|Paul Tully, SPUC general secretary|
Paul Tully, SPUC's general secretary, explains:
The Bill was defeated on 11 September by a very substantial margin. The vote was reported as 118 for the bill, 330 against. One MP, Dr Rupa Huq, voted in both lobbies – effectively an abstention. Given that two tellers are appointed on each side for the division, the most precise indication of voting on the bill therefore is 119 for, 331 against, 1 “abstention”.
As there are now 650 seats in the House of Commons, the 331 MPs opposing the bill represents an overall majority (51%) of MPs. The proportion of MPs voting (almost 70%) reflects the depth of interest in the debate, and the strength of the majority is of course very decisive.
Among many outstanding speeches against the bill, Dr Philippa Whitford MP, a breast cancer surgeon, said: "I have never considered as a doctor that death was a good treatment for anything".
Other notable speeches against the bill included those by Jonathan Reynolds (Labour, Stalybridge & Hyde) and Dr Philippa Whitford (SNP, Central Ayrshire). David Cameron's opposition to the bill may have been a significant factor for some conservative MPs who voted against the bill. The front bench speeches, which are made at the conclusion of any debate, were surprisingly partisan. The opposition spokesman (Andy Slaughter) supported the bill and the government minister (Mike Penning, the Justice minister), while saying that the government did not hold a position on the bill, expressed his opposition to it on a personal level. Usually, on a free-vote issue, front-bench spokesmen would not express such explicit personal views.
The effectiveness of the campaign may be attributed to the fact that it was a strongly united effort, in which we all supported each others' endeavours, involving:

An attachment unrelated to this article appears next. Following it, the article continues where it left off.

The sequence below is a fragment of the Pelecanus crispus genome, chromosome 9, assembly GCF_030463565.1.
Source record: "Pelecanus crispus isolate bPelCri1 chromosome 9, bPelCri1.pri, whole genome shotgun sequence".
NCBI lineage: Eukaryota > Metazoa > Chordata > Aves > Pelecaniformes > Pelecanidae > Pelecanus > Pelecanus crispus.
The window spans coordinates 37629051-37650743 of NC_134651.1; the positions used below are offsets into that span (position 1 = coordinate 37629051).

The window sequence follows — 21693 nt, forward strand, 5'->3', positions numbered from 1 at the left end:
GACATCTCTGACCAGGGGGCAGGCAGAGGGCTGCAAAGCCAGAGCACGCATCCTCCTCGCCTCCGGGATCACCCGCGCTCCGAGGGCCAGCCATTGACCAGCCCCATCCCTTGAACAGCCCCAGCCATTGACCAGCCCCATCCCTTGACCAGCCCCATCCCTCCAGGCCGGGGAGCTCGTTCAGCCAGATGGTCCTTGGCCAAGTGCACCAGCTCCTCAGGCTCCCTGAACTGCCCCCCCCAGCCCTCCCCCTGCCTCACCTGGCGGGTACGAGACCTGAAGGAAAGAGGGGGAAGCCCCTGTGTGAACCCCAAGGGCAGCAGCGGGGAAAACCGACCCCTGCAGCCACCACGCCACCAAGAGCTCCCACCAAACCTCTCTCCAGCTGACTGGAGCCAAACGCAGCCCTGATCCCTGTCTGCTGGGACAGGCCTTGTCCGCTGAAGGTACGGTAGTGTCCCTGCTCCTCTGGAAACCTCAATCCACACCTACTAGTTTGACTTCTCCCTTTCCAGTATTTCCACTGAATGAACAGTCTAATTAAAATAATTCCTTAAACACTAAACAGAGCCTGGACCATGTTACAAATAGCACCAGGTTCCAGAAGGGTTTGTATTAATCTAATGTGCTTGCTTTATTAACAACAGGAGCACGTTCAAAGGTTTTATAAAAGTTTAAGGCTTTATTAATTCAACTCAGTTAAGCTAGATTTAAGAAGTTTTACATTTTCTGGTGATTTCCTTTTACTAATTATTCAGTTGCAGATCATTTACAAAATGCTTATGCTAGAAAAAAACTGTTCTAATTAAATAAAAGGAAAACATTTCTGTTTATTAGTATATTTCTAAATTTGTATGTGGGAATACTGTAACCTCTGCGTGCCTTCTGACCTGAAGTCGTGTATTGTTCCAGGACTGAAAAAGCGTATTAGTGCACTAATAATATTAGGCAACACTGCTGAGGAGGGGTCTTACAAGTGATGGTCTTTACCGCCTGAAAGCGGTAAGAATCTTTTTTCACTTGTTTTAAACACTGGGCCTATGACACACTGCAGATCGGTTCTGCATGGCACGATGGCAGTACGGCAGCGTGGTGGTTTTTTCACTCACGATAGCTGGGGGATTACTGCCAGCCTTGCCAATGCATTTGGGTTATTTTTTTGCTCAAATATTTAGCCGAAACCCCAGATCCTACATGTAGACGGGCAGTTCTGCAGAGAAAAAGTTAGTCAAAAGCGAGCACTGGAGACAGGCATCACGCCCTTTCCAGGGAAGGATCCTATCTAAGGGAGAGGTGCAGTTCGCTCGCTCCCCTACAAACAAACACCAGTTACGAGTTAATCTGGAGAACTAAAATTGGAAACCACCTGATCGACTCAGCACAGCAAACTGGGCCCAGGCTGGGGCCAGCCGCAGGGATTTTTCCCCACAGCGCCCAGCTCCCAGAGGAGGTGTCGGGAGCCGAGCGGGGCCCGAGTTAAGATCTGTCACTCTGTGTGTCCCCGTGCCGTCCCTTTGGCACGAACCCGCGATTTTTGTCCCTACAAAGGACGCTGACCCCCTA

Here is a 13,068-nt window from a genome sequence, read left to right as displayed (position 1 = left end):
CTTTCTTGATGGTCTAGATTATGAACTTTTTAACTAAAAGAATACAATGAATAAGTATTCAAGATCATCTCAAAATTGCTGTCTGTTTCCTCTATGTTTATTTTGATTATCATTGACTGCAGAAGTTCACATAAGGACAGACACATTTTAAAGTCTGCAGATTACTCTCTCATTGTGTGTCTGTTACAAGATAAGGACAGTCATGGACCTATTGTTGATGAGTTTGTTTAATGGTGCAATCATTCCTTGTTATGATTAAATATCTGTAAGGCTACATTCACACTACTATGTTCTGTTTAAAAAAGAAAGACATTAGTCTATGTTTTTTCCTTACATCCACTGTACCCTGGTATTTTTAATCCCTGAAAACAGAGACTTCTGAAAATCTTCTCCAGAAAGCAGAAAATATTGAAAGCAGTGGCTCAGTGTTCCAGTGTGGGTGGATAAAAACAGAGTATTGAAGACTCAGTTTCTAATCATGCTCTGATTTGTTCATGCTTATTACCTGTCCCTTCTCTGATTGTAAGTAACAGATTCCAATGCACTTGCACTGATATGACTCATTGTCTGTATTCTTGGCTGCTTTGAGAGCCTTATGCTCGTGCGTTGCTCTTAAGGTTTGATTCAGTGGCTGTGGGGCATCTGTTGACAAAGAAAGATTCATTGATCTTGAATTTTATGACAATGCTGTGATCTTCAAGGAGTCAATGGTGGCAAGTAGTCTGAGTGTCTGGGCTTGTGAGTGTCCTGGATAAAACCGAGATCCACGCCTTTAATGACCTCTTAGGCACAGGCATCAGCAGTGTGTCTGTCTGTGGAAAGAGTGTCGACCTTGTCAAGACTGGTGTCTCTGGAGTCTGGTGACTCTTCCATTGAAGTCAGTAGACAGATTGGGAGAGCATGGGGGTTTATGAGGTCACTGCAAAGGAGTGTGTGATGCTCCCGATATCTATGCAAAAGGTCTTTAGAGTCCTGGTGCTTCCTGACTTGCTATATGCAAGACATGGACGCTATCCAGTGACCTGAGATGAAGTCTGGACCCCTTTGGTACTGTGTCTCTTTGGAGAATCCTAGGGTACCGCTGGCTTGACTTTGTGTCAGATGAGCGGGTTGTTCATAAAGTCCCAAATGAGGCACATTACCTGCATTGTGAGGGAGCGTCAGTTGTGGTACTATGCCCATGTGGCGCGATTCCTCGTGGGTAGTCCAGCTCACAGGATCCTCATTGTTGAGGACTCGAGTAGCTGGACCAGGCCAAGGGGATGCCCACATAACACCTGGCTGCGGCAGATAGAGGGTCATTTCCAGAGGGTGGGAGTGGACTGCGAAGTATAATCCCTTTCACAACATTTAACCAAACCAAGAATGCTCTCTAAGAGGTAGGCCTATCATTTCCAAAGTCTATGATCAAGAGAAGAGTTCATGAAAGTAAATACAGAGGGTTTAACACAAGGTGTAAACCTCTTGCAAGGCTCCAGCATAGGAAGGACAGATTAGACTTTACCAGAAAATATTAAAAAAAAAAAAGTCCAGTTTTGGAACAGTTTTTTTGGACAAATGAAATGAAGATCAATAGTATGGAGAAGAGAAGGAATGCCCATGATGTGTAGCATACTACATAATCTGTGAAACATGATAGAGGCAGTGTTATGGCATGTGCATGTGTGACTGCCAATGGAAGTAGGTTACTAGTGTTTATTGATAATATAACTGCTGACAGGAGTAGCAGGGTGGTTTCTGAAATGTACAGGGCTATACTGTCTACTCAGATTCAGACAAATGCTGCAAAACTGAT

SPUC sent a special mailing to our 20,000 most active members, as well as various other mailings to key groups. As a result of our mailings, electronic alerts and website campaigning, approximately 27,500 briefings on the Bill were ordered and hundreds of supporters informed us about the voting intentions of hundreds of MPs. Readers of SPUC's Pro-Life Times, which has a circulation of 110,000, also opposed the Bill. Many supporters will have received similar messages about contacting their MP from a number of groups. MPs were getting the same message from a variety of constituents: vote against the bill. Faith leaders spoke out against the bill (in particular Catholic leaders from both Britain and Northern Ireland) and events such as vigils to encourage prayer for protection against the bill were organised in some places.On the day of the Bill's defeat SPUC's Paul Tully told the media:
"This was an important victory for true compassion. It is a vote of affirmation for all those healthcare staff looking after terminally ill people. It will be a great relief to those with disabilities, chronic conditions and degenerative illnesses. The threat to them has been averted for now.....In other words, we must not rest on our laurels. Contact me to find out how you can help to continue the campaign against assisted suicide. And for SPUC's part, we remain absolutely committed to building a united effort between pro-life groups and church leaders with a view to achieving further victories in the future.
"It is important to recognise that the defeat of the bill does not mean that people in severe pain will suffer more – in fact the bill included no mention of pain. Palliative care specialists can nearly always provide effective pain relief, even for very severe pain, and this is rarely cited as a reason for contemplating suicide."
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